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LURC officials delve deeper into Plum Creek plan  

State officials on Tuesday began grappling with the weighty question of what constitutes real “land conservation” as they plunged ever deeper into their review of Plum Creek’s historic development proposal for the Moosehead Lake region.

For the past nine months, Plum Creek officials and their supporters have touted the conservation component of the company’s housing and resort plan as a once-in-a-lifetime opportunity to permanently protect more than 400,000 acres of forestland in Maine’s North Woods.

But that conservation proposal – reportedly the second largest in U.S. history – has come under fire in recent weeks. The Land Use Regulation Commission spent most of Tuesday listening to arguments about whether the suite of conservation agreements tied to Plum Creek’s development plan will adequately protect the woods, waters and wildlife of the Moosehead region.

Opponents have criticized Plum Creek and its partners for proposing to allow the placement of wind farms, cell towers and large backcountry “huts” within the conservation zones.

Other controversial activities that will be allowed on some of the conservation land include gravel mining, water extraction and the limited spreading of septic sludge.

“Is the new standard going to be that commercial and residential development in the [conservation] easement … is going to be permitted to offset residential development?” asked Wendy Weiger, a member of the intervenor group Moosehead Region Futures Committee.

Seattle-based Plum Creek is seeking LURC authorization of a concept plan that would allow the company to create 975 house lots and two large resorts near Maine’s largest lake. It is the single largest development plan ever submitted to state regulators.

LURC concept plan guidelines require applicants to offset, or “balance,” the impacts of the development by setting aside conservation land. So the company has offered conservation easements on 91,000 acres that would remain a working forest with guaranteed public access in perpetuity.

Additionally, Plum Creek negotiated separate conservation deals with The Nature Conservancy and the Appalachian Mountain Club that would protect another 340,000-plus acres in the region.

But the company has further angered some critics by clearly stating that the private land deals are contingent on LURC approval of Plum Creek’s development plan.

Those private conservation deals, which would net Plum Creek $35 million, involve working forest easements on 266,000 acres and land sales to the two groups on about 75,000 acres.

Representatives of the Forest Society of Maine, The Nature Conservancy and the Appalachian Mountain Club were questioned for hours about how the deals were negotiated and the industrial activities allowed within the conservation zones.

Alan Hutchinson, executive director of the Forest Society of Maine, said these easements are unique because they wrap so tightly around existing communities. The provisions on cell towers, septic spreading fields and water extraction were included to accommodate the needs of the local communities, he said.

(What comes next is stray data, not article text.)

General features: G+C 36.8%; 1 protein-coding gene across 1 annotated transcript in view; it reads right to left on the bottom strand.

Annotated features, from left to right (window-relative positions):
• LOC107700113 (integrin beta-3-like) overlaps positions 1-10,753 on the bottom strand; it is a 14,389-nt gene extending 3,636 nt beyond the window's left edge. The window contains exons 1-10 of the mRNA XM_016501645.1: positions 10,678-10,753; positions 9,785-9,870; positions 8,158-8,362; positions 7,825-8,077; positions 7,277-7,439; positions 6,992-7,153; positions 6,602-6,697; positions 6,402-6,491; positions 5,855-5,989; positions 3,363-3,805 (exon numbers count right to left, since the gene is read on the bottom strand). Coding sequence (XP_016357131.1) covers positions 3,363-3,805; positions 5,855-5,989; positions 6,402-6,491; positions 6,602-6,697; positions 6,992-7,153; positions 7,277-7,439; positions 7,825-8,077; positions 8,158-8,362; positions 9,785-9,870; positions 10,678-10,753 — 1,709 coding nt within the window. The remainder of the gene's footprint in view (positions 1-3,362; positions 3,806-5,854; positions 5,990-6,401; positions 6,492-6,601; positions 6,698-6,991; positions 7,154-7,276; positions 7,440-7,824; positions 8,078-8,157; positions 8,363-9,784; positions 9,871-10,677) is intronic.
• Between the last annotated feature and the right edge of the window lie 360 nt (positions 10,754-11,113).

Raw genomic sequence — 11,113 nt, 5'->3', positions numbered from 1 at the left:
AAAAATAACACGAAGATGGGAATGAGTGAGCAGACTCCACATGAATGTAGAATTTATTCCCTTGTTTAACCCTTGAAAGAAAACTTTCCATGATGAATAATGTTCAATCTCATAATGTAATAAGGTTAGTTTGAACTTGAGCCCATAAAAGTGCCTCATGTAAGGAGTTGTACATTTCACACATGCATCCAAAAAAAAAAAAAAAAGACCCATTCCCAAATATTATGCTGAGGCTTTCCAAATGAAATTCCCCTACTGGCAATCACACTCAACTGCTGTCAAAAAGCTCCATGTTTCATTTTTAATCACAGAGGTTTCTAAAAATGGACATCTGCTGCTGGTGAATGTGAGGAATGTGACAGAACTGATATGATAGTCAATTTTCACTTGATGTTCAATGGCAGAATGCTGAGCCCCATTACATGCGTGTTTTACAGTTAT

While Hutchinson said he would not object to removing some uses or changing language within the easement, he added, “We think this is a very solid easement and is very enforceable.”

But several critics suggested that Plum Creek could easily find locations for those activities within the 20,000-acre development zone or on other company land, including the 8,000 acres it owns in Greenville.

Ronald Kreisman, an attorney with whom LURC has contracted to help review the Plum Creek application, said the arguments appear to fall into two generic categories.

The first group believes eliminating the potential for any residential development within the conservation zones is sufficient protection and meets the offset requires. The other group, meanwhile, wants to see the land protected in a “forever wild” state without human interference.

“I think what the commission is going to be asked to do … is figure out where on that spectrum this balance easement should go,” Kreisman said.

LURC is expected to continue discussing conservation-related aspects of Plum Creek’s plan today. Technical hearings are expected to wrap up this week, but a final decision is likely months away.

By Kevin Miller

Bangor Daily News

23 January 2008

This article is the work of the source indicated. Any opinions expressed in it are not necessarily those of National Wind Watch.

The copyright of this article resides with the author or publisher indicated. As part of its noncommercial effort to present the environmental, social, scientific, and economic issues of large-scale wind power development to a global audience seeking such information, National Wind Watch endeavors to observe “fair use” as provided for in section 107 of U.S. Copyright Law and similar “fair dealing” provisions of the copyright laws of other nations. Send requests to excerpt, general inquiries, and comments via e-mail.

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